Pope in Mexico after Historic Talks with Russian Patriarch


Mexico greeted Pope Francis on Friday with mariachi music and throngs of Catholic faithful lining the streets after he held historic talks with the head of the Russian Orthodox Church in Cuba.

President Enrique Pena Nieto welcomed Francis at the airport while a mariachi band played before he climbed into the Popemobile to wave at crowds across the capital of the world's second largest Catholic country.

"Francis, brother of the Mexican people!" the crowd chanted as an estimated 300,000 people braved the evening cold, holding up telephones to light his way.

But before beginning a five-day trip across violence-torn Mexican regions, Francis stopped in Cuba to mend a 1,000-year-old Christian rift with Russian Patriarch Kirill.

"At last we meet. We are brothers," said the 79-year-old pope, in white robes and a skullcap, as he met the white-bearded Orthodox leader, 69, in black robes and a white headdress.

"Clearly, this meeting is God's will."

It was the first meeting between the heads of the Eastern and Western churches since the great schism of 1054, with the Eastern church rejecting the authority of Rome.

"For nearly one thousand years, Catholics and Orthodox have been deprived of communion in the Eucharist," they said in a joint declaration signed after they hugged and kissed at Havana's airport.

"We are pained by the loss of unity, the outcome of human weakness and of sin," they said.

"Mindful of the permanence of many obstacles, it is our hope that our meeting may contribute to the re–establishment of this unity willed by God."

Their meeting was driven by rising violence in recent years in the Middle East, where Christian communities have suffered at the hands of extremists.

"We call upon the international community to act urgently in order to prevent the further expulsion of Christians from the Middle East," the religious leaders said.

Between them, they are the spiritual leaders of more than 1.3 billion Christians. The main barrier to a rapprochement over the years has been the Orthodox Church's refusal to accept the primacy of the Roman pontiff.

"I felt like I was in front of a brother," Francis told reporters on the flight to Mexico. "We talked about a program of possible activities in common."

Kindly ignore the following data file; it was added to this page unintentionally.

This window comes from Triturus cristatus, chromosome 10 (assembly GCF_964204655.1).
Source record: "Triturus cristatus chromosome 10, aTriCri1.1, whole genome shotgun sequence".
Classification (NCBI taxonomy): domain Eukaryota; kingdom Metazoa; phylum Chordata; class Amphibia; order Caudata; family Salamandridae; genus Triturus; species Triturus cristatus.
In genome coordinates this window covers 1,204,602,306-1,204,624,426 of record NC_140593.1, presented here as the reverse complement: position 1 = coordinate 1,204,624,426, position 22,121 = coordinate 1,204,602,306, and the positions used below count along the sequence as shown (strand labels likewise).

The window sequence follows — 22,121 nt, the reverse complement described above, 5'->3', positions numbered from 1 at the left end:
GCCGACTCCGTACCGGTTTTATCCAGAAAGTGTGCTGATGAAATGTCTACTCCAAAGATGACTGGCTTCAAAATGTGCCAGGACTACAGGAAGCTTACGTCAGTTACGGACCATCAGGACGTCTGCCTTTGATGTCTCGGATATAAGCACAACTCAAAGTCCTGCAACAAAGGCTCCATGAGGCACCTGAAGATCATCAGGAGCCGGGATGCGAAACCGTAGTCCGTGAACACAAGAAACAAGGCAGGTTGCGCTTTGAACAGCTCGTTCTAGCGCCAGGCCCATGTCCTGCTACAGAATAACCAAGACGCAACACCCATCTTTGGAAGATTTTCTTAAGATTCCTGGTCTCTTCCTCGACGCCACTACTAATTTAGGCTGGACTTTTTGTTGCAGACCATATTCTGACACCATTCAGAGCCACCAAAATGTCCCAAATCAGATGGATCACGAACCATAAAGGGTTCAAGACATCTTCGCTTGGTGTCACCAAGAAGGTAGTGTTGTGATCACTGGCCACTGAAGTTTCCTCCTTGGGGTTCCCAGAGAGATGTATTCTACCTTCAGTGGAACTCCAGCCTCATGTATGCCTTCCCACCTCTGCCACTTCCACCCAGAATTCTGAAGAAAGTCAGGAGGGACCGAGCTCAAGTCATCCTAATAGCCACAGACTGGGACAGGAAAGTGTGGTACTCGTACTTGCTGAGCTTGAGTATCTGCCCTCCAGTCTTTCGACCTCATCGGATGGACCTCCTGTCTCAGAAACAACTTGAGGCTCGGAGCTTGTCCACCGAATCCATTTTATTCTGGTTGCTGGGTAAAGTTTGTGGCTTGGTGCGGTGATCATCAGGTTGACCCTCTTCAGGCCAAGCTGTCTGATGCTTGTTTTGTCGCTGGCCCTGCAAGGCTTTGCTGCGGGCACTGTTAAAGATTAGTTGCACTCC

The meeting on neutral ground -- hosted by the communist, atheist Cuban leadership of Raul Castro -- was decades in the planning, with the final obstacles swept away by the pope's determination and global politics.

But Francis has also framed the encounter in a broader context of engaging Russia, saying Moscow could be an important partner for peace in the world.

The layover in Havana overshadowed the start of a trip that will highlight many of Mexico's ills, from drug cartel violence to the plight of migrants from Central America risking their lives to reach the United States.

"Hopefully, his visit and prayers will help Mexico because things are bad and violent," said Ana Gonzalez, a 49-year-old housewife among the crowd greeting the pope.

The Popemobile’s convoy briefly stopped when bodyguards tackled a person who had crossed a barrier.

After arriving at the nunciature, where he was spending the night, Francis surprised the crowd by coming out to greet them and lead a prayer.

"Remember the people you love but also those you don't love," he said. "Let's put all those we love and all those we don't love in front of the Lord so that he, with us, blesses them all."

Nadia Zapata, who accompanied 250 boy scouts, said: "Everybody is asking Francis to resolve our problems, but he says that he's not a Wise King."

Before his arrival, Francis expressed his condolences to relatives of 49 inmates who died in a prison brawl on the eve of his trip that highlighted the gangs' control over penitentiaries nationwide.

Francis will meet inmates at another notorious prison on Wednesday in Ciudad Juarez, the former murder capital across the border from Texas.

His first event takes place on Saturday when he meets Pena Nieto at the National Palace.

While he is the third pope to visit the country, he will be the first to be hosted at the ornate palace, 24 years after the Vatican and the secular government restored diplomatic ties.

Later that day, he will make a pilgrimage to the Basilica of Our Lady of Guadalupe, a major Catholic shrine dedicated to a dark-skinned Virgin Mary.

The pope will wade on Sunday into the crime-riddle suburb of Ecatepec for a massive outdoor mass.

He heads on Monday to the impoverished, indigenous southern state of Chiapas.

On Tuesday, he visits Morelia, the capital of Michoacan, a western state where vigilantes battled a cult-like drug cartel.

His trip ends on Wednesday with a massive cross-border mass in Ciudad Juarez focused on migration and violence.